A Connecticut district judge ruled against the Internal Revenue Service and ordered the agency to refund more than $62 million to a General Electric subsidiary stemming from a transaction that the IRS said was a sham.
TIFD III-E Inc., a wholly owned subsidiary of the General Electric Capital Corp., won its lawsuit to recover some $62 million that it had deposited with the IRS to satisfy an alleged tax liability that arose from an IRS determination that the company had incorrectly calculated and reported the amount of income it earned from 1993 to 1998 as a partner in Castle Harbour-I LLC, a commercial aircraft-leasing partnership created by GE to reduce GECC's risk in the aircraft leasing business.
In 2001, the IRS issued two notices of final partnership administrative adjustments concerning Castle Harbour that attributed approximately $310 million of additional income to TIFD-III E, resulting in an additional tax liability of just over $62 million.
The government argued that Castle Harbour was formed with no non-tax purpose, making its formation a "sham" transaction, and that even if the arrangement had a business purpose, the Dutch banks that bought stakes in the partnership were, for tax purposes, only lenders to Castle Harbour, not partners, and therefore couldn't be allocated any partnership income. In addition, the IRS contended that even if Castle Harbour should be treated as a partnership for tax purposes, the way it allocated income violated an "overall tax effect" rule of the Internal Revenue Code.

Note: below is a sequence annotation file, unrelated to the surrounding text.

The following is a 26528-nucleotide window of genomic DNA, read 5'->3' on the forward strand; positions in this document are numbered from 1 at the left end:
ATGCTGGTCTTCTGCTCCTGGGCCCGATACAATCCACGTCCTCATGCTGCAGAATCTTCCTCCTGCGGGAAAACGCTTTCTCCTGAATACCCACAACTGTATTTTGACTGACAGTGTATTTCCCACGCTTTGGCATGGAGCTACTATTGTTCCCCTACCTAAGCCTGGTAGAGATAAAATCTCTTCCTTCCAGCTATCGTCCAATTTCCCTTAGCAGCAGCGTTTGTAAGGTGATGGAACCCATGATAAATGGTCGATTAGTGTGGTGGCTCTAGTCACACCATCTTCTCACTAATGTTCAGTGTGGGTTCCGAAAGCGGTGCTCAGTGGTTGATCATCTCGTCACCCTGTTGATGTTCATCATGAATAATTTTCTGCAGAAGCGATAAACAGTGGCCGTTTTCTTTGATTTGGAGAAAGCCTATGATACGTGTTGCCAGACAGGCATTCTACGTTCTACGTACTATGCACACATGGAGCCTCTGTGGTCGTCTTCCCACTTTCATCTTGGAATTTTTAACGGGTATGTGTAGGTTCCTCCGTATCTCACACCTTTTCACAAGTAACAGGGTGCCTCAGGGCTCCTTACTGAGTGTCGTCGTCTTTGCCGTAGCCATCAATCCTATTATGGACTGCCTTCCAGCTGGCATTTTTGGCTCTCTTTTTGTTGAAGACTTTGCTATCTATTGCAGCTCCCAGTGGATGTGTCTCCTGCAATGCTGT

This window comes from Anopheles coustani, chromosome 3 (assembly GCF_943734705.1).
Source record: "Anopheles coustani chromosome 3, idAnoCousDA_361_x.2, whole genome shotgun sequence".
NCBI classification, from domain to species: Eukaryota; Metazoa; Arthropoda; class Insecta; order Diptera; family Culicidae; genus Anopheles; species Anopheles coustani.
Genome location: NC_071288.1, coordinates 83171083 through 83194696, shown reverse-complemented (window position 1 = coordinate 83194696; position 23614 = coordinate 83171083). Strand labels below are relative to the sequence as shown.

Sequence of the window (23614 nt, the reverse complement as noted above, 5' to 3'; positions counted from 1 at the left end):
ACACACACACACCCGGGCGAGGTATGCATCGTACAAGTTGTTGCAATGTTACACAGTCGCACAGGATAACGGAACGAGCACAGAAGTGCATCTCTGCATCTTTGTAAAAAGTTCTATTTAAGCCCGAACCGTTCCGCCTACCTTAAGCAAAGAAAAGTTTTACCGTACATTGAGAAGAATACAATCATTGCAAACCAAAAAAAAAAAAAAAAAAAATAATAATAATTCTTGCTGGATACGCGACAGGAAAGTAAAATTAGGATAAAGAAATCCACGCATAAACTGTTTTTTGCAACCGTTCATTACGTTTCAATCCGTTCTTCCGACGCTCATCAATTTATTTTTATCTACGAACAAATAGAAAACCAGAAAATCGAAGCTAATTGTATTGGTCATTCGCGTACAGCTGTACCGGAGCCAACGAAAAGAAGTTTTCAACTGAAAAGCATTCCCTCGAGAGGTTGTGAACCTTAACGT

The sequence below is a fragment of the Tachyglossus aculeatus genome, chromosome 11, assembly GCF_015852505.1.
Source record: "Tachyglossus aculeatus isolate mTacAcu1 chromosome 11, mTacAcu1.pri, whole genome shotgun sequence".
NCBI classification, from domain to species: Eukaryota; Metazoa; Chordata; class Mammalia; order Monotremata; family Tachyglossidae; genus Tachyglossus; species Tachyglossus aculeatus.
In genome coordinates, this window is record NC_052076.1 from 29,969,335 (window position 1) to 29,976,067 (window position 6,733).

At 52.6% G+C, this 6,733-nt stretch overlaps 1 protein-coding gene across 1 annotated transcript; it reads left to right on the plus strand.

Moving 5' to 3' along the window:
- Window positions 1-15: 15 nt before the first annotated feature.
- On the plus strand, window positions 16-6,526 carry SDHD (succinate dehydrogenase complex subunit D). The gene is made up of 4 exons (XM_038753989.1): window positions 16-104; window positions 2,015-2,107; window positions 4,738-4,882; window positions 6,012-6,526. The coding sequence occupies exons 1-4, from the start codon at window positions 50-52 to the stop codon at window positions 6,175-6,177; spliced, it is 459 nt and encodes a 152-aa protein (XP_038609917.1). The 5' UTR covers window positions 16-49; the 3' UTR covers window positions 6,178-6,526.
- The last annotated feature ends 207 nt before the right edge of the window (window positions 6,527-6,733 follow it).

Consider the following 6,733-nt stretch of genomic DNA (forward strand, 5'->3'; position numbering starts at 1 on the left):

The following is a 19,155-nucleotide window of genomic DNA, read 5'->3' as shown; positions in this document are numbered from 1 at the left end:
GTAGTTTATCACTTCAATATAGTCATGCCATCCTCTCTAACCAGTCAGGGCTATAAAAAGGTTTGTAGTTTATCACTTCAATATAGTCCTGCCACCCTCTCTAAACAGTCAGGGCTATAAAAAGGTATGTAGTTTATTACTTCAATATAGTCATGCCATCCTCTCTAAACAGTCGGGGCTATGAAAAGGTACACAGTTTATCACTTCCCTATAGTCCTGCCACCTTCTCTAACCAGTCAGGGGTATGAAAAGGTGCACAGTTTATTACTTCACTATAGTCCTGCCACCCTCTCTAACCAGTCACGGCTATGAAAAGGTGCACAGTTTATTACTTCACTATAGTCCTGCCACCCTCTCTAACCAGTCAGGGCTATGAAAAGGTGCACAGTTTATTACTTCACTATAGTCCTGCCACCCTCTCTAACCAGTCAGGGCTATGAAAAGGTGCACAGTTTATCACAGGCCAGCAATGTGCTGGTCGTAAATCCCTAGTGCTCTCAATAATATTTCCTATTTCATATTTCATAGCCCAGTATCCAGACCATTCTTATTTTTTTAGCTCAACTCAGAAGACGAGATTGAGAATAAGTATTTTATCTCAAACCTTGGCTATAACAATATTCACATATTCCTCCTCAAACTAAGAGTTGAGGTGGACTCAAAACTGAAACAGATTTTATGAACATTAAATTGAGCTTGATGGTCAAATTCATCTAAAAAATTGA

However, U.S. District Judge Stefan R. Underhill ruled that Castle Harbour properly allocated income among its partners, and that the FPAAs issued by the IRS were in error.
While Judge Underhill said "it appears likely that one of GECC's principal motivations in entering into this transaction -- though certainly not its only motivation -- was to avoid that substantial tax burden," he ruled that the Castle Harbour transaction was "an economically real transaction, undertaken, at least in part, for a non-tax business purpose; the transaction resulted in the creation of a true partnership with all participants holding valid partnership interests; and the income was allocated among the partners in accordance with the Internal Revenue Code and Treasury regulations."
"The transaction, though it sheltered a great deal of income from taxes, was legally permissible. Under such circumstances, the IRS should address its concerns to those who write the tax laws," Underhill wrote.
According to The New York Times, the ruling is the third defeat in two months for the IRS, which lost two decisions concerning tax-related transactions that it regarded as being invalid for deductions involving Black & Decker and Coltec Industries.
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